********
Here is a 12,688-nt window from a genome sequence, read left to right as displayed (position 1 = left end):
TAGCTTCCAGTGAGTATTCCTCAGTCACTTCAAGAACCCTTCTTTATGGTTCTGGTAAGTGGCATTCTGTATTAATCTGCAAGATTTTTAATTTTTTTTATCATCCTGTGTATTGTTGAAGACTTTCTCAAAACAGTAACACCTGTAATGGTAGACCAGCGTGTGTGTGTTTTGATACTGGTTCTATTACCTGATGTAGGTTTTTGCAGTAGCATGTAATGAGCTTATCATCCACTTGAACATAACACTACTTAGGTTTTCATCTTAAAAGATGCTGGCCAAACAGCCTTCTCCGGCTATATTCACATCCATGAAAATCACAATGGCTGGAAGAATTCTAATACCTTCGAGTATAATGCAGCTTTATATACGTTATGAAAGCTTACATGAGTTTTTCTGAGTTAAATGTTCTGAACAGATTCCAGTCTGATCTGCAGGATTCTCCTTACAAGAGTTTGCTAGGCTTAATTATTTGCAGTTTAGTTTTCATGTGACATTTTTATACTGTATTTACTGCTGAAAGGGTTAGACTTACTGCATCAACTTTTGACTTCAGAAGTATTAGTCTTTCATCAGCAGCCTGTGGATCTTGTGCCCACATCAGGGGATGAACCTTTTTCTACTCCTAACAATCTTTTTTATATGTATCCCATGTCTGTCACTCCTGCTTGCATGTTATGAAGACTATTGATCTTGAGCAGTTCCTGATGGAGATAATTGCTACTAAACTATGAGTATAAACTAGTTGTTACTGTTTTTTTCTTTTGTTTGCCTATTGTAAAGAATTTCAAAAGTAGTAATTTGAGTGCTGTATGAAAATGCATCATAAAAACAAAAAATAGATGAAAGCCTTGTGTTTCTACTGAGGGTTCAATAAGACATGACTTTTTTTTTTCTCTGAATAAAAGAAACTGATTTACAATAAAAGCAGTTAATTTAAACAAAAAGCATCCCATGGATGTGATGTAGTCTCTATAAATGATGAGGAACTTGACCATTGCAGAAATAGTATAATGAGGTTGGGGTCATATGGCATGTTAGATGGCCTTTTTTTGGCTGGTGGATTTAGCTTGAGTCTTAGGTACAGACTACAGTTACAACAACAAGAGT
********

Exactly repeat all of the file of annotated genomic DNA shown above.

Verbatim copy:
Here is a 12,688-nt window from a genome sequence, read left to right as displayed (position 1 = left end):
TAGCTTCCAGTGAGTATTCCTCAGTCACTTCAAGAACCCTTCTTTATGGTTCTGGTAAGTGGCATTCTGTATTAATCTGCAAGATTTTTAATTTTTTTTATCATCCTGTGTATTGTTGAAGACTTTCTCAAAACAGTAACACCTGTAATGGTAGACCAGCGTGTGTGTGTTTTGATACTGGTTCTATTACCTGATGTAGGTTTTTGCAGTAGCATGTAATGAGCTTATCATCCACTTGAACATAACACTACTTAGGTTTTCATCTTAAAAGATGCTGGCCAAACAGCCTTCTCCGGCTATATTCACATCCATGAAAATCACAATGGCTGGAAGAATTCTAATACCTTCGAGTATAATGCAGCTTTATATACGTTATGAAAGCTTACATGAGTTTTTCTGAGTTAAATGTTCTGAACAGATTCCAGTCTGATCTGCAGGATTCTCCTTACAAGAGTTTGCTAGGCTTAATTATTTGCAGTTTAGTTTTCATGTGACATTTTTATACTGTATTTACTGCTGAAAGGGTTAGACTTACTGCATCAACTTTTGACTTCAGAAGTATTAGTCTTTCATCAGCAGCCTGTGGATCTTGTGCCCACATCAGGGGATGAACCTTTTTCTACTCCTAACAATCTTTTTTATATGTATCCCATGTCTGTCACTCCTGCTTGCATGTTATGAAGACTATTGATCTTGAGCAGTTCCTGATGGAGATAATTGCTACTAAACTATGAGTATAAACTAGTTGTTACTGTTTTTTTCTTTTGTTTGCCTATTGTAAAGAATTTCAAAAGTAGTAATTTGAGTGCTGTATGAAAATGCATCATAAAAACAAAAAATAGATGAAAGCCTTGTGTTTCTACTGAGGGTTCAATAAGACATGACTTTTTTTTTTCTCTGAATAAAAGAAACTGATTTACAATAAAAGCAGTTAATTTAAACAAAAAGCATCCCATGGATGTGATGTAGTCTCTATAAATGATGAGGAACTTGACCATTGCAGAAATAGTATAATGAGGTTGGGGTCATATGGCATGTTAGATGGCCTTTTTTTGGCTGGTGGATTTAGCTTGAGTCTTAGGTACAGACTACAGTTACAACAACAAGAGT